Maryland About to Become First Nanny-State to Ban Styrofoam

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Posted by Brooke Starr and Mark Detlor on Friday, April 5th, 2019, 4:36 PM PERMALINK

The Maryland House of Delegates just voted to pass House Bill 109, a ban on polystyrene products – Styrofoam cups and containers - by  a 100-37 margin. The Senate passed similar legislation earlier in the week by a 31-13 margin. It is expected that the differences between the bills will be resolved fairly quickly in conference.

Misguided cities and counties across the country have instituted Styrofoam bans, in fact, nearly half of Maryland residents already live in areas where such a ban is in place, but HB 109 represents the first time such a ban may go state-wide. HB 109’s language allows for a one-year grace period for businesses to phase out Styrofoam food containers, plates, cups, egg cartons, etc. When that year is up, violators could face a $250 fine.

Opponents to the bill include the Maryland Retailers Association, who report that switching from polystyrene will cost an extra 85 cents for every dollar typically spent on Styrofoam products. They are wary of the bill driving up costs for retailers and having that transferred to consumers. The bill would also put an extra cost on business owners because comparable products weigh more and cannot be recycled, which leads to higher fees being paid at landfills.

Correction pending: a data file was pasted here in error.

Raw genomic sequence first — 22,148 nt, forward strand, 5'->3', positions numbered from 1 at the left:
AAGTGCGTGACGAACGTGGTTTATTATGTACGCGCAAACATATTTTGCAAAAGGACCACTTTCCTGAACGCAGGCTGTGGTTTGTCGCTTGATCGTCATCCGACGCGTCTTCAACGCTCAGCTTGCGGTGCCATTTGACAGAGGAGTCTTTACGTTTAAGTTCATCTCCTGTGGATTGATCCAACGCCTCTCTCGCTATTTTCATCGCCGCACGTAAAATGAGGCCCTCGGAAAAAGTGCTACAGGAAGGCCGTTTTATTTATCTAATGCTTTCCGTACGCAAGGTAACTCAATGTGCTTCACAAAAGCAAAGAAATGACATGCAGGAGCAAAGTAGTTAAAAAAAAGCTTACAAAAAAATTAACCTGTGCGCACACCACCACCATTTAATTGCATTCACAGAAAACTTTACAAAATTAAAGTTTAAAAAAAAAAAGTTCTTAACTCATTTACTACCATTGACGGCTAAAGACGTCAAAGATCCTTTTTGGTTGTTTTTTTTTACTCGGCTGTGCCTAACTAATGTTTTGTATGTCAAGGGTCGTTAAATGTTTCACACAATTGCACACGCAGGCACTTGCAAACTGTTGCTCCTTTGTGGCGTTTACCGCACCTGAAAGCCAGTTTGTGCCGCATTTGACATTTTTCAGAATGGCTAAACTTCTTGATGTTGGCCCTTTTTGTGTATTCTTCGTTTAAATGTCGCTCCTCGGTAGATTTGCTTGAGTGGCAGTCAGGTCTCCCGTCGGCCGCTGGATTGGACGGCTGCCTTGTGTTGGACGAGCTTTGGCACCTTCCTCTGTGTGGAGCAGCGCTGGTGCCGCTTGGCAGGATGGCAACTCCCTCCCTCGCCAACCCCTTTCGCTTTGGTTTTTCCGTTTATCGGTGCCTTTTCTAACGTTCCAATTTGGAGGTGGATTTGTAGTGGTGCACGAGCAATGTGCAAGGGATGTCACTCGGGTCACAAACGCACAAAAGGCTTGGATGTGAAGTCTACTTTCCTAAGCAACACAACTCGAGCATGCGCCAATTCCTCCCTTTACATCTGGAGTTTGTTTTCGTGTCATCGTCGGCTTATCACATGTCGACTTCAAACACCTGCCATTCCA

The science behind claims that polystyrene is toxic to humans, cannot be recycled and does not biodegrade simply does not exist. Styrofoam packaging currently provides a cost-effective and environmentally preferable choice for food service businesses, and it is foolish from an economic and environmental perspective to encourage banning it.

Republican Governor Larry Hogan may stand in the way of the bill becoming law once a final version makes its way to the Governor's desk after conference. He hasn’t yet made a comment as to what he will decide, but it is clear this is not the best course of action given the possible financial impact on small businesses and consumers, and the lack of scientific evidence used by environmentalists advancing a political agenda.

Photo Credit: Crispen Semmens

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